How Tim Paine gave David Warner three extra minutes for ‘a massive achievement’

Australia
David Warner takes a bow as he leaves the field © Getty Images

David Warner has revealed that Australia captain Tim Paine had extended a predetermined cut-off time for the innings to allow the opener to pass the 334-run record jointly held by Donald Bradman and Mark Taylor as the nation’s second highest Test score.

The agreed time to end Australia’s domineering innings against Pakistan was 5.40pm Adelaide time, at which point Warner had equalled but not passed 334. However, Paine sent out the message that Warner had time to go to 335 before he closed the innings, allowing the 33-year-old opener to write a fresh page of Australian cricket history a little more than 18 months after the Newlands scandal that had threatened to leave his name more associated with ball tampering than batting. Paine called Warner in immediately after the final single at about 5.45pm.

There was never any question in Warner’s mind – or that of others – about batting long enough to challenge Brian Lara’s world record 400* against England, or Matthew Hayden’s 380 against Zimbabwe. This was due to a grim weather forecast, with the time gained on the second evening allowing the Australians to rip out six Pakistan wickets before stumps, leaving only 14 more to get for a series sweep.

ALSO READ: Brettig – ‘Ironman’ David Warner’s 335-run journey from ignominy to history

“I don’t think so at all. We really looked at the weather that’s around tomorrow, we wanted to give ourselves a lot of time,” Warner explained after the day’s play. “If we could have the amount of overs we got tonight and try to get a couple of wickets, we’ve managed to get six wickets down, if there is a bit of rain about tomorrow, the bowlers get a good rest, only have to come out and try to get 14 wickets in the last two days, so it wasn’t a thing in our mind to go out there and try to get that record or anything.

“The first person I asked was [Steven] Smithy when I was out there batting. I said how many overs do you reckon we’ll have at them tonight, and it was literally that perfect amount. Then I came in, I think at that [tea] break, and I said ‘when are we declaring’, and they said ‘5.40pm’ and I said ‘ok’. I kept on asking when we were out there, we got to five, then ten past five, and I was making sure that was still the message and it was. Until I think that last over before, it just ticked over [5.40pm] and Painey wanted me to try and get past that 334 mark.”

Reflecting on the innings, Warner said he had wanted to “make a statement” in the wake of his poor Ashes tour. “It is obviously a massive achievement. But for me, it is always about coming out here and trying to make a statement,” he told Fox Cricket. “Through my poor form in England, but to come back to Australia and put back-to-back performances on the board and have that consistency back here and start the summer well for our team, that is what I was more proud of myself for.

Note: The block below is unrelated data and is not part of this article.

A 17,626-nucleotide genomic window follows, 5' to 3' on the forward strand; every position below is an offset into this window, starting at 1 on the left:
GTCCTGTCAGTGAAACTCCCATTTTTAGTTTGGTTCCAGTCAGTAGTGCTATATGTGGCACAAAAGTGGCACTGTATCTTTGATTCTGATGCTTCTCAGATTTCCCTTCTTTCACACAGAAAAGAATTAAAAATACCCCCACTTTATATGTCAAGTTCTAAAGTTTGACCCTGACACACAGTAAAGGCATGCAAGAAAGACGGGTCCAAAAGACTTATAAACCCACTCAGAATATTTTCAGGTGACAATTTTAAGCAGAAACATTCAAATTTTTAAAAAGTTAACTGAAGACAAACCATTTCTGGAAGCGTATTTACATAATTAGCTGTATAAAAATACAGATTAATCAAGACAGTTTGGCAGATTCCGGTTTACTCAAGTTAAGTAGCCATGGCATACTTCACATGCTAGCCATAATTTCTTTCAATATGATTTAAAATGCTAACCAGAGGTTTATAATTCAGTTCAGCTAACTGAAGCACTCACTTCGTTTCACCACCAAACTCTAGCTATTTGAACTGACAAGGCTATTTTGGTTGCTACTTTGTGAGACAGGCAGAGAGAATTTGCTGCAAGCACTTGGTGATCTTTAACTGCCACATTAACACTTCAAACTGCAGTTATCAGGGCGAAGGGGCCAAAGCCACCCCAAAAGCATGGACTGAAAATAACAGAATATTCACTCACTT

It is obviously a massive achievement. But for me, it is always about coming out here and trying to make a statement

“Yeah 100% I was aware of it [the history]. You grow up knowing what those milestones are. Forever you talk about Donald Bradman. I remember Michael Clarke at the SCG declared on 329 not out. They’re things that you look at the history books and say, ‘how did they get there – that’s a long time in the middle’. I managed to go out there and do that but it takes an incredible amount of patience which I surprised myself.”

Looking back on a grim Ashes series, Warner said that he had learned a valuable lesson about backing his own game rather than listening to too many voices, however well-meaning, about how he should play against the moving ball. “You’re going to have people who doubt you, and through that whole series I said ‘I wasn’t out of form, I was out of runs’,” he said. “If I had my time again I would’ve not changed my guard, I wouldn’t have listened to some external noises, I would’ve backed myself more and bat where I have been here outside off, leaving the ball patiently, getting my bat and pad closer together and under my nose, and I am capable of that.

“I just think in England you can get caught up in playing too much in front [of the body], especially with the way I play, so I’ve had to regroup coming back from England, I’ve hit 3500-4000 balls leading into Brisbane and here as well I batted for a good two hours per session as well.

“It’s not by chance that I’ve actually tightened all that up, I’ve actually been working really hard on it in the nets, it’s one of those things where I’m a very confident person, whether I scored these runs or didn’t score these runs, I still hold my head up high and have that little smirk on my face that I always have.”

Daniel Brettig is an assistant editor at ESPNcricinfo. @danbrettig

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ESPN Sports Media Ltd.

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